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Travelling AquaVan 150 Connects Communities to Waterways

Posted on August 22, 2017

In celebration of 150th anniversary of Canada’s confederation, Ocean Wise was commissioned to connect Canadians to our coastlines with a seven-month tour, visiting 150 stops across the country. With a 28-foot mobile aquarium, the AquaVan 150 tour has been travelling across Canada with Pacific sea creatures in tow for over four months.

“Canada’s waterways act as a crucial part of the AquaVan’s mission to bring the ocean to Canadians,” said AquaVan manager, Catriona Wilson. “In order to bring programming cross-country, this tour heavily relies on fresh water, collected from the communities we visit. We wouldn’t be able to bring these creatures coast to coast if we didn’t have access to Canada’s bountiful fresh water.”

In total, the AquaVan 150 has four mobile aquaria that house invertebrates, such as sea stars, sea cucumbers, crabs, and anemones, which all require salt water. AquaVan crew members use fresh water from potable water sources in the communities they visit, whether it’s in a landlocked town like Brandon, Manitoba, or in a coastal city like Halifax, Nova Scotia, to replenish the on-board reservoirs.

Water Canada photo 1 - Educator Jasmine Wei at community stop
Educator Jasmine Wei at community stop.

“It’s quite remarkable being able to bring these amazing sea creatures from the Pacific coast to landlocked communities” said Wilson. “Sometimes we take our access to the ocean for granted, but you begin to appreciate how lucky we are once you see someone from the Prairies light up after touching a sea star for the first time.”

The AquaVan’s custom-built trailer houses extensive equipment needed to maintain the creatures’ unique, aquatic environments. As each aquaria needs to be filled with salt water, on-board salt is used to create an environment suitable for the creatures to live in. Their state-of-the-art unit has three large reservoirs, allowing the crew to have a constant supply of salt water, as well as to monitor and adjust pH levels as needed. Each day is met with a variety of animal husbandry tasks that include feeding, siphoning, monitoring salinity, pH, and water quality for the animals. Approximately 40 Litres of salt water is removed each day through the siphoning out of animal excrement and uneaten food, which is then replaced with clean salt water from the on-board reservoirs.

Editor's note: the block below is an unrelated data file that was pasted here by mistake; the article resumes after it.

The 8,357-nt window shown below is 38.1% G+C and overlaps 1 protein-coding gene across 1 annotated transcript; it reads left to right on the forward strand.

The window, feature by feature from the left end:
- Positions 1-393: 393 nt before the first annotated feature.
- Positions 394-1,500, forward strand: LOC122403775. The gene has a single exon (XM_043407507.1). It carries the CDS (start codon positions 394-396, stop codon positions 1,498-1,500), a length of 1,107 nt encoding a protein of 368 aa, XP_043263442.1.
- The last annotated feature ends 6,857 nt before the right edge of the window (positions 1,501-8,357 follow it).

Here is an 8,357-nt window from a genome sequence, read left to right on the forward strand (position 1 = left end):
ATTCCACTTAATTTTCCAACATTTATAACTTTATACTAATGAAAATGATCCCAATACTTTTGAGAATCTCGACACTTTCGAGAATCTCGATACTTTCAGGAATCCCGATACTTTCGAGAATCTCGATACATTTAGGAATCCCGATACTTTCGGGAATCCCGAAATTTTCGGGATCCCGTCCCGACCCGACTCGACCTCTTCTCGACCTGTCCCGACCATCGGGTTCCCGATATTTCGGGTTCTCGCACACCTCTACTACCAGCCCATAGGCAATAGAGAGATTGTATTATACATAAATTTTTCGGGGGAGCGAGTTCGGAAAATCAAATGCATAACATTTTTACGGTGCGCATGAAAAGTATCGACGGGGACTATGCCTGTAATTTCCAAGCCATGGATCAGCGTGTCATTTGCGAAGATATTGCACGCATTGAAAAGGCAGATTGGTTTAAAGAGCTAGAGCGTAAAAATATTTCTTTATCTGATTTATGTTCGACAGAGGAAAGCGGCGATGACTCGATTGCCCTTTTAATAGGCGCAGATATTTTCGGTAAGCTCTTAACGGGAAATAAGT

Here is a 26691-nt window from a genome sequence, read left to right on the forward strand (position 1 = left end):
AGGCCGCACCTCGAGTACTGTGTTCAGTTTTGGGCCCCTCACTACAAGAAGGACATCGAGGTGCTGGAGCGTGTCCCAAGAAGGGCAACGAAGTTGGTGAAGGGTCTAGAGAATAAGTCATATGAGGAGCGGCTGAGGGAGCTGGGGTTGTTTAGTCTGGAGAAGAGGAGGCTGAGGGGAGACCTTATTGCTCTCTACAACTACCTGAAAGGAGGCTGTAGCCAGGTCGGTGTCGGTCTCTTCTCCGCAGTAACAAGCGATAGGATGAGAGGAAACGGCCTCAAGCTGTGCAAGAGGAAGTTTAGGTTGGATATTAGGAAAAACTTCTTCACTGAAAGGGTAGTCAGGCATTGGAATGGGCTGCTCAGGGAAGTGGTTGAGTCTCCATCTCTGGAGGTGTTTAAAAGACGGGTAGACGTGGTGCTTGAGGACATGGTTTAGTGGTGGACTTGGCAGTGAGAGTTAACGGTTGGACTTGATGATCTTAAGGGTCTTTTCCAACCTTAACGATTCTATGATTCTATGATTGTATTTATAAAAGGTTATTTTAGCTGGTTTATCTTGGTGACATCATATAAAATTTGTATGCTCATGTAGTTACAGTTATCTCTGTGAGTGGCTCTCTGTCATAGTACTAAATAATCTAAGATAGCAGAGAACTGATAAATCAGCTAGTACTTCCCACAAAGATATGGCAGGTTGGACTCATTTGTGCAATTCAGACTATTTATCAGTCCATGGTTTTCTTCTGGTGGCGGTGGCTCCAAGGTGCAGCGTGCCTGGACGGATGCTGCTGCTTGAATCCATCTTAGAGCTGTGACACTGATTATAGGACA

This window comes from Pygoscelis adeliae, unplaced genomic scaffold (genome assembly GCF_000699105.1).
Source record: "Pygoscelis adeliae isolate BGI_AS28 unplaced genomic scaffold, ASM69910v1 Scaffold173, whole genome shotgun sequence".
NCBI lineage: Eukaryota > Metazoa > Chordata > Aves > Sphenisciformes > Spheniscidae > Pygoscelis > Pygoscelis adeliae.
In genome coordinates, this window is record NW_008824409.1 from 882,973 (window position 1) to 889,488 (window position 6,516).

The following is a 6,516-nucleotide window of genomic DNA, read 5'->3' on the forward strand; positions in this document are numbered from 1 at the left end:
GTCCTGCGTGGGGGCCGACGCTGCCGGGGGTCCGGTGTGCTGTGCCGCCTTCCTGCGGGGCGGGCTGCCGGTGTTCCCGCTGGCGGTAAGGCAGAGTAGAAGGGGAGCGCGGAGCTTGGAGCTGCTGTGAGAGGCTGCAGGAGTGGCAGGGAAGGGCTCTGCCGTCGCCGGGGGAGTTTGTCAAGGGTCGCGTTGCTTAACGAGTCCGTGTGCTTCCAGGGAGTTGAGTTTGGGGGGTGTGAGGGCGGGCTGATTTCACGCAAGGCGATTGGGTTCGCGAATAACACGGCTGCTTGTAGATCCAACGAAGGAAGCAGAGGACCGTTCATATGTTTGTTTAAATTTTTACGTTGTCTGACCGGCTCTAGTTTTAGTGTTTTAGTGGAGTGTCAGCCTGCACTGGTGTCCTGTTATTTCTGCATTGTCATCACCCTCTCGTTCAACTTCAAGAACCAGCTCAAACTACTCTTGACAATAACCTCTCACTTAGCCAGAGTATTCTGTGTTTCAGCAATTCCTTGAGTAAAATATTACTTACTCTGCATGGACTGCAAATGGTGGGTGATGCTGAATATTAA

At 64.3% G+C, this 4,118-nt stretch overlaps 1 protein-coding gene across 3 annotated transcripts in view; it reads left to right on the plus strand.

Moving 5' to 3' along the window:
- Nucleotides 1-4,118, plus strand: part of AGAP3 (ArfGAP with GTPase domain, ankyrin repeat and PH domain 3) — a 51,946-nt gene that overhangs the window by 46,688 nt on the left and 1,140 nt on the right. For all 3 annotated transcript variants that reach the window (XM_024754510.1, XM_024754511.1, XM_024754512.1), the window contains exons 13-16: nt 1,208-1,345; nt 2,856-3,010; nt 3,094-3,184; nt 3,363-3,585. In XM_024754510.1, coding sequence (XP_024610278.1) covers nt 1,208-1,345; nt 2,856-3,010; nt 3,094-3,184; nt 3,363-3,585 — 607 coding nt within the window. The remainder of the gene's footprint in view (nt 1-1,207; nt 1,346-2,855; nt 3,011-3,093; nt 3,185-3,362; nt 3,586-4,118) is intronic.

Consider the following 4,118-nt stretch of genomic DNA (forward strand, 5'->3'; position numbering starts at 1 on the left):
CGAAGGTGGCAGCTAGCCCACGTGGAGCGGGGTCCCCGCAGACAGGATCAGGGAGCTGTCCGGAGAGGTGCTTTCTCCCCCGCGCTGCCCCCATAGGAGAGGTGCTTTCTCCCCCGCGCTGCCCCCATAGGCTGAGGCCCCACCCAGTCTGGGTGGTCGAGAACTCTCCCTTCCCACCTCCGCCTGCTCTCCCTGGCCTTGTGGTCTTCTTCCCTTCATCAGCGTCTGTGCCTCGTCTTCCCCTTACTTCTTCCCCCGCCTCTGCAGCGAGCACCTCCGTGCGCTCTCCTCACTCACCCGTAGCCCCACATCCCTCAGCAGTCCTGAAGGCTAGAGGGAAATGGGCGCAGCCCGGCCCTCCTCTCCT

Water Canada photo 2 - Educator Noemie Matar feeds the creatures inside AquaVan 150
Educator Noemie Matar feeds the creatures inside AquaVan 150.

One of the program’s main goals is to promote ocean conservation and programming, including information on Canada’s waterways, region-specific information, and environmental challenges, in addition to interaction with unique, hands-on exhibits.

“Our hope is to get people across Canada to care about our oceans and incredible waterways after interacting with some very amazing sea creatures” said Wilson. “We hope that once people have found a connection to the ocean, they’ll want to do their part to help protect it.”

Water Canada photo 3 - AquaVan 150AquaVan 150.

The AquaVan 150 left Vancouver in early April and will be on the road until November when it will arrive back in its hometown. This Canada 150 signature project will visit nine provinces in total and is sure to be coming to a town close to you. Check out their upcoming plans at www.aquavan150.ca.

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